A walk in the park, a fine romance, a Indy Jones and the Last Crusade. Come on, a combination of Russell Banks and Paul Shrader, the author who explores a school bus accident and the writer/director from Taxi Driver, or The Comfort of Strangers. Did you really expect a happy ending? The film is a dark side vision of Richard Russo's Nobody's Fool, which Paul Newman and Robert Benton turned into a tale of redemption on screen in that same part of the world. No redemption here. As Wade's brother's final voice-over lets you know that Wade is still out there, reliving his father's life, you are relieved to be permitted to leave this claustrophobic world.

Painful scene after painful scene are piled on each other, none more so than the painful rejection of Wade by his little girl. Children go through periods where their parents are embarrassments to them, but in this case, it is more of a fear than a shame of Wade that makes her want to be in her mother's arms.

This is a great film of uncompromising realism. It is a modern Jude The Obscure, but at least you were allowed to see Jude when he had hope and some happiness, and at the end he simply wore himself out. At the end of Affliction, all that you know is that Wade is out there in the world, his angers banked.

The film works because of Nolte's performance. Coburn has an easier job, but he carries it off. The sub-plots mean little, but show us Wade/Nolte in a field of action, and demonstrate that it is not only his personal life that is a mess.

Odd that Banks' The Sweet Hereafter locale was moved from upstate New York to British Columbia, and this film of bare rock, flinty New Hampshire was made in Canada also.
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Intense, raw, and uncomfortable
jakasper114 May 2007
I have seen this movie in bits and pieces, because it was difficult for me to watch it all the way through and digest it all at one time.

Paul Schrader's movies can have a dark, unsettling edge to them, and this movie is no exception.

Maybe because I brought personal baggage to the table while watching this, is why this movie gripped me so much. I have alcoholic relatives in my immediate and extended family, and I have seen what their anger and destructive behavior hath wrought.

Nick Nolte and James Coburn's characters made me squirm. Coburn received a best supporting Oscar for his role, and it is well-deserved. His character is a mean, vengeful, hateful alcoholic who inflicts his pain on others and afflicts one of his sons, Wade, played by Nick Nolte.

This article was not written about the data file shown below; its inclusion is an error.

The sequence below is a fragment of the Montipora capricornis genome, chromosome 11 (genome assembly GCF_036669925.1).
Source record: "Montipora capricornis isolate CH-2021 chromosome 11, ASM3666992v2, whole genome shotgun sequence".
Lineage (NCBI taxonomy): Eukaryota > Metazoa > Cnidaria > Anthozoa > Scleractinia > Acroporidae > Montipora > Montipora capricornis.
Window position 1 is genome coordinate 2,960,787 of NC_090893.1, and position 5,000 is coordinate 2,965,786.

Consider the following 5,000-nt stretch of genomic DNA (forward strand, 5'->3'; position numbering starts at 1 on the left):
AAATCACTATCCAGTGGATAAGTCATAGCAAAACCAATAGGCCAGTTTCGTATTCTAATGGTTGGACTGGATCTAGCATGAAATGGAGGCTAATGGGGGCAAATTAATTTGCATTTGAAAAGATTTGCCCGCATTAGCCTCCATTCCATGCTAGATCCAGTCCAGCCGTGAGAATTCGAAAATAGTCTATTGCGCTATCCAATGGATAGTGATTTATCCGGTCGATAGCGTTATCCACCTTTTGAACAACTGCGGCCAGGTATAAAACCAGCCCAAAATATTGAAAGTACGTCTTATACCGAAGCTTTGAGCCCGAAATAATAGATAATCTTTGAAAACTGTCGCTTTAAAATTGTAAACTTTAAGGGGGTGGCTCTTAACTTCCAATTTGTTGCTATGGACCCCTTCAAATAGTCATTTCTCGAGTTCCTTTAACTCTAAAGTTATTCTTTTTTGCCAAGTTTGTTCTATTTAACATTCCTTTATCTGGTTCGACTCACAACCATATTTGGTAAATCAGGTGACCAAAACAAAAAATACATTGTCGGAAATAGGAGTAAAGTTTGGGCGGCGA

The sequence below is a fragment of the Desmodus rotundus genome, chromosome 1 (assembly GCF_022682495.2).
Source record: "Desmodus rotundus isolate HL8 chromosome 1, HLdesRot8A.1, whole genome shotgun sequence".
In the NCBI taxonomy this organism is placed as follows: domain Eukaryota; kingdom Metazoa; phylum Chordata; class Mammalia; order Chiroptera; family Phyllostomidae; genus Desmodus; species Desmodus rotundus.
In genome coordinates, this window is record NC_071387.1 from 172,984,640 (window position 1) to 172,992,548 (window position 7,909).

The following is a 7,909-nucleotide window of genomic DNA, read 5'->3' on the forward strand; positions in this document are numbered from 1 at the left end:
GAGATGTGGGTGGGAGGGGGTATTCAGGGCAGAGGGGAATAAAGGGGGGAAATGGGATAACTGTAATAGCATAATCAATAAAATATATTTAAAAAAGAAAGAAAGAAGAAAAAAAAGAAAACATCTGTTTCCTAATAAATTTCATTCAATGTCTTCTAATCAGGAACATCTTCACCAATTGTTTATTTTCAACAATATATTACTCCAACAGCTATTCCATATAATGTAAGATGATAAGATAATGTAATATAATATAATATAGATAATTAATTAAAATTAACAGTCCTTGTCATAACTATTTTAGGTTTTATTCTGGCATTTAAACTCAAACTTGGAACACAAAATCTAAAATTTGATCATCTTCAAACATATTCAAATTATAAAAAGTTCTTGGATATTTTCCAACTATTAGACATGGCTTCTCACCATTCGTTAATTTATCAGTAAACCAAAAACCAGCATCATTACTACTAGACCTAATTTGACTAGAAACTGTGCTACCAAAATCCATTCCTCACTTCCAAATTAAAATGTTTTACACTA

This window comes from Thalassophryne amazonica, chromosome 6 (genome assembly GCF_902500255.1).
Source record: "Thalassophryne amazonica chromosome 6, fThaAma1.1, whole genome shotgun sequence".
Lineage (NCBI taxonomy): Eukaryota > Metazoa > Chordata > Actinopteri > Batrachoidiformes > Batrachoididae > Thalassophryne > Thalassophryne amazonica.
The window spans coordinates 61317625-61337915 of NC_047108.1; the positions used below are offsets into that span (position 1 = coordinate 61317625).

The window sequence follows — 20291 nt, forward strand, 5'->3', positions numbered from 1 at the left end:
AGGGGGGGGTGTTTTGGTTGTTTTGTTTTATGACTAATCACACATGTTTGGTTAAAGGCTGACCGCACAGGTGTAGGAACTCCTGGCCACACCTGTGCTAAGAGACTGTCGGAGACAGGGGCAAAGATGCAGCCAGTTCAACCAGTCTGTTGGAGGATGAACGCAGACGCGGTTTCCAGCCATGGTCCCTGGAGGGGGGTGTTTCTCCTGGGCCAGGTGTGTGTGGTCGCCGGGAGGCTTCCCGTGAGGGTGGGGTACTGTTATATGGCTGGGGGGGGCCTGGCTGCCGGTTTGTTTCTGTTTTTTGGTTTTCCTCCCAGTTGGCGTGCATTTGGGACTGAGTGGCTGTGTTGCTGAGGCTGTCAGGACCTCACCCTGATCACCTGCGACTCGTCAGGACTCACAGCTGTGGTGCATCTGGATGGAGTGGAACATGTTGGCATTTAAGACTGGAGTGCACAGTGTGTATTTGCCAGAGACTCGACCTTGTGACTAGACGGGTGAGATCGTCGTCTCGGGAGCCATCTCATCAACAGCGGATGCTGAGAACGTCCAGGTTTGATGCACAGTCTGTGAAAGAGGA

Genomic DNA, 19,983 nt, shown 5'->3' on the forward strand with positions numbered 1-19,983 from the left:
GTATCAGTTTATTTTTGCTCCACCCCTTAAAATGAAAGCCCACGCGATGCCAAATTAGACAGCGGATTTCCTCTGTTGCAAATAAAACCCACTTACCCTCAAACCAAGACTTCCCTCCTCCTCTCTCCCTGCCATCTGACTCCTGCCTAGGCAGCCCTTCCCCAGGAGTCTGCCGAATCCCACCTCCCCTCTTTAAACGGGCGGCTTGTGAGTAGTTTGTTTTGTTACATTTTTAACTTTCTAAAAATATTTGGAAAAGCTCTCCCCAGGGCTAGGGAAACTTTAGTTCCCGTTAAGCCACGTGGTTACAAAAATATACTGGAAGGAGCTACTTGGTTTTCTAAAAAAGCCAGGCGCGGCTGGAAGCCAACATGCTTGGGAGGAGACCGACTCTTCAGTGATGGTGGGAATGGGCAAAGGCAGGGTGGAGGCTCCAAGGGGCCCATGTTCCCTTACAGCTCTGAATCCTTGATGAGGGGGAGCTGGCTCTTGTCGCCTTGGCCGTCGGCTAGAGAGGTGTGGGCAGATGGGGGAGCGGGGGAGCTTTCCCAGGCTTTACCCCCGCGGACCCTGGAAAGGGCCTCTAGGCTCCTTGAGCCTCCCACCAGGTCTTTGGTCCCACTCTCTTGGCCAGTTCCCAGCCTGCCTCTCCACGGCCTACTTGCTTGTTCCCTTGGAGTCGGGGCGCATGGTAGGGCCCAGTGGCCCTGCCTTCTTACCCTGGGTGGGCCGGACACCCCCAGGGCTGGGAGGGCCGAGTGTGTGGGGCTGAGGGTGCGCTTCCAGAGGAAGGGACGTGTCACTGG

Very gripping and intense family drama.
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Bleak, shocking, and brutal portrayals of men behaving badly.
india-313 May 2000
A portrait of a violent destructive father, almost giant-like, whose behavior is threatening and whose words crash against and down upon his sons, dashing them to smithereens, mentally and physically. The father has successfully destroyed his sons, in a long process which began when they were young boys, who stood and watched their father in a hot temper strike blows upon their mother. The sons are unable to touch him, to feel any emotions towards him, but fear and loathing. The father instills fear in the viewer of the film. He is scary. There is nothing to redeem this father. The son who escapes tells this story as the narrator. The scalding and searing hatred and loathing that each holds to some degree for the other is viewed against stark black and white photographs of a New England winter. Seething unrelieving pain is the film's central character. The father and son anesthetize pain in alcoholism, which the narrator-son manages to just escape. Torture, brutal and mental, is shared in this sad family and memories of it loom large and don't go away. The mother's world is silent, and viewing this film, the viewer is just rendered silent: there are no words to describe the lives of the father and his two sons. Wasted, brutalized, and lost are not enough. How many families are there living as the Whitehouses do in our world? Calculating this pain and sadness is the film's bottom line. Metaphors for these realities bounce about and jar the viewer: the son's rotten tooth, the pleasure the father expresses in giving pain to his two sons, the vocabulary of brutality that destroys the human spirit.
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An American Classic
cormac_zoso10 August 2012
Warning: Spoilers
"Affliction", based on the disturbing novel by Russell Banks, is a monumental "little" film. It's one of those independents that got overlooked by the public but not by the critics and certainly not by fans of the incomparable Nick Nolte. I won't give a lot of details or a plot summary since it's been done several times already.

"Affliction" is the story of how alcoholism is a disease some family members "catch" but all are affected by negatively in some way. James Coburn, family patriarch, has the disease. Nick Nolte, eldest son, catches it. And both Willem Dafoe, youngest son, and Mary Beth Hurt, wife, are affected by it. The wife is beaten into submission years before while the youngest son in scared to death of his father and as he says in the film, "I was a careful child and I became a careful adult" (explaining how one episode caused him to be very careful around his father and thus, it is now his role in life).